Wipe Out Your Medical Bills
Medical bills are easily discharged in bankruptcy. Medical debt is one of the most common reasons why people have to file bankruptcy. Judges and trustees are well aware of how easy it is for medical debt to drive someone into bankruptcy. Medical debt is classified as “general unsecured debt” which means it is the lowest priority of debt in the bankruptcy process. As with any debt, medical collections stop immediately after you file your case.
Medical debt can be discharged whether you are making payments on an account or you are being garnished for it. If you hire our office, we can take the calls of any medical collectors who are harassing you while you get ready to file your case. Medical debt can be discharged as long as it’s for medical care you received before you filed your case. If you think medical bills are covered by insurance but you end up being liable for them they will still be discharged in a bankruptcy filed after you received the care.
You may wonder if a doctor will continue treating you after you discharge a medical bill to him or her. Most hospitals or big medical offices will continue to treat you even after you discharge a medical debt to them. Some smaller offices may not treat you after you discharge a debt to them. If you want to pay a doctor you may want to wait until after you file. Paying one debt in favor of others could be considered an unfair preference and the bankruptcy trustee may want to collect a payment made to a creditor just before filing your case.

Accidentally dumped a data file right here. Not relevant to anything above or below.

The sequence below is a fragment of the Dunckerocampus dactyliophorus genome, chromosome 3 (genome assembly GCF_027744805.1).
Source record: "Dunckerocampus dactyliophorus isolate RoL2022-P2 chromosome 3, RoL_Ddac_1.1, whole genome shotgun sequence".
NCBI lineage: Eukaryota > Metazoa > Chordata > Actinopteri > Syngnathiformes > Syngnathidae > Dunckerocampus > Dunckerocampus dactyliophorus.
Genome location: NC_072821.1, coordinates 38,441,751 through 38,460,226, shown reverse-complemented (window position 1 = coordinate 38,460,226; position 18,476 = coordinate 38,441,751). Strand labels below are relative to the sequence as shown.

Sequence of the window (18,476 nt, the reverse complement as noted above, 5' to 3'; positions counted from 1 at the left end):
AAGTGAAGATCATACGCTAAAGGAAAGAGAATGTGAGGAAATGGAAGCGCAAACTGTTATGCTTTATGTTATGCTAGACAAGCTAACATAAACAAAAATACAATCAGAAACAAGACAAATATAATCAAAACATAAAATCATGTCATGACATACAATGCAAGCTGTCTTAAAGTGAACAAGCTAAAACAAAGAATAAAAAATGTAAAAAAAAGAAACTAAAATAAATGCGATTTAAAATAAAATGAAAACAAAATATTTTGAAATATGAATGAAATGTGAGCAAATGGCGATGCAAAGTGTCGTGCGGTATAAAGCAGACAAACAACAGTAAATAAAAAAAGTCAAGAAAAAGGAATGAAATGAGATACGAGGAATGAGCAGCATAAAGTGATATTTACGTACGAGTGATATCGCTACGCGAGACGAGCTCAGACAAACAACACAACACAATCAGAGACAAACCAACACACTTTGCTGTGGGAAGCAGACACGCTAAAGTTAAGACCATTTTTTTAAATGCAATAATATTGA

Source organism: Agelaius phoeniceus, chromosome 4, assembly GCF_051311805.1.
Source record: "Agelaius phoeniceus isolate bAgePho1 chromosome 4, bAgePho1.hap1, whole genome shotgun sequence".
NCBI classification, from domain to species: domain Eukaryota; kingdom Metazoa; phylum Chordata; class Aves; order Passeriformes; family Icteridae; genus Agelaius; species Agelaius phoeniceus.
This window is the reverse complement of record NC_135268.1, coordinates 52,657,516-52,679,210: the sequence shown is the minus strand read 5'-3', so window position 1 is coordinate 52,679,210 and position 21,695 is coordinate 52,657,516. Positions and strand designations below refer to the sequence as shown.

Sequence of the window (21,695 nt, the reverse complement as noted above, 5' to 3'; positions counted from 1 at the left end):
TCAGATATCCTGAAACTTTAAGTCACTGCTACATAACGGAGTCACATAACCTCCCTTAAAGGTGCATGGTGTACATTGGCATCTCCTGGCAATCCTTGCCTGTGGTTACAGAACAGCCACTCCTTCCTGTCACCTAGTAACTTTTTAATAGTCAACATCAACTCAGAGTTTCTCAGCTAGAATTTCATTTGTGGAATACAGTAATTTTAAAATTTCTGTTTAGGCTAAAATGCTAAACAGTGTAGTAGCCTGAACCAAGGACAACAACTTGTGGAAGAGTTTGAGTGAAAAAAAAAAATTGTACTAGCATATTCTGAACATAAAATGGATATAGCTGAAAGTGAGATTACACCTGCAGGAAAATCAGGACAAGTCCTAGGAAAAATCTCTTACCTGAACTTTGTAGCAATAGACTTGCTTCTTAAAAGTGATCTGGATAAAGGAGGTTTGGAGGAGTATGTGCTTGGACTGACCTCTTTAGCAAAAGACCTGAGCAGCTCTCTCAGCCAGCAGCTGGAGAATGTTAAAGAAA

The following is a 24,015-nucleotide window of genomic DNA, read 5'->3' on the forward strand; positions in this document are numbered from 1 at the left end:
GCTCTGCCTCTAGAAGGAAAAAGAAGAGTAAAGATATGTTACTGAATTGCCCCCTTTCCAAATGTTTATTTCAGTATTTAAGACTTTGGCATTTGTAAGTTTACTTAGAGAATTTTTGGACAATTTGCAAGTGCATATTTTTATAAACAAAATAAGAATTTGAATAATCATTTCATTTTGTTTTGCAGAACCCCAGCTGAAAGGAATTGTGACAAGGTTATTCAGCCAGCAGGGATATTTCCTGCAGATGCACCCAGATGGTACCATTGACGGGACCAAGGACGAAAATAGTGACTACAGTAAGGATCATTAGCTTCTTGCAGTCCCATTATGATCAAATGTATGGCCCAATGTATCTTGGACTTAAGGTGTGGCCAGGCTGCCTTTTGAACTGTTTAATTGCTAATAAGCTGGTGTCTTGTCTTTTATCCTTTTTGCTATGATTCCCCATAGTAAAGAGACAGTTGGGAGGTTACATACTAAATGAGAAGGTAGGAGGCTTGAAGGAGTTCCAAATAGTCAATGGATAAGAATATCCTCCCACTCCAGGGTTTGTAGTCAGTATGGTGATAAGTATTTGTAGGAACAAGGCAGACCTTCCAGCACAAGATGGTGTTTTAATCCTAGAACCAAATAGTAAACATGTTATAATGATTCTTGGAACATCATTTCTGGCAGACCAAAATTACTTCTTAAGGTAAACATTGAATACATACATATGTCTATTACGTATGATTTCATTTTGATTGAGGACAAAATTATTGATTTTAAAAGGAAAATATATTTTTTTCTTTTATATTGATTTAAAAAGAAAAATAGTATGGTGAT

If you have a lot of medical debt in your bankruptcy, the trustee will want to know if you have to right to sue somebody for an injury or accident. If you do, this money is an asset of the bankruptcy estate whether you filed the case or not. The trustee could force you to file a case if it is legitimate. If you are considering bankruptcy and can sue someone for an injury or accident, you should discuss any case you might have with your bankruptcy attorney and your personal injury attorney if you have one.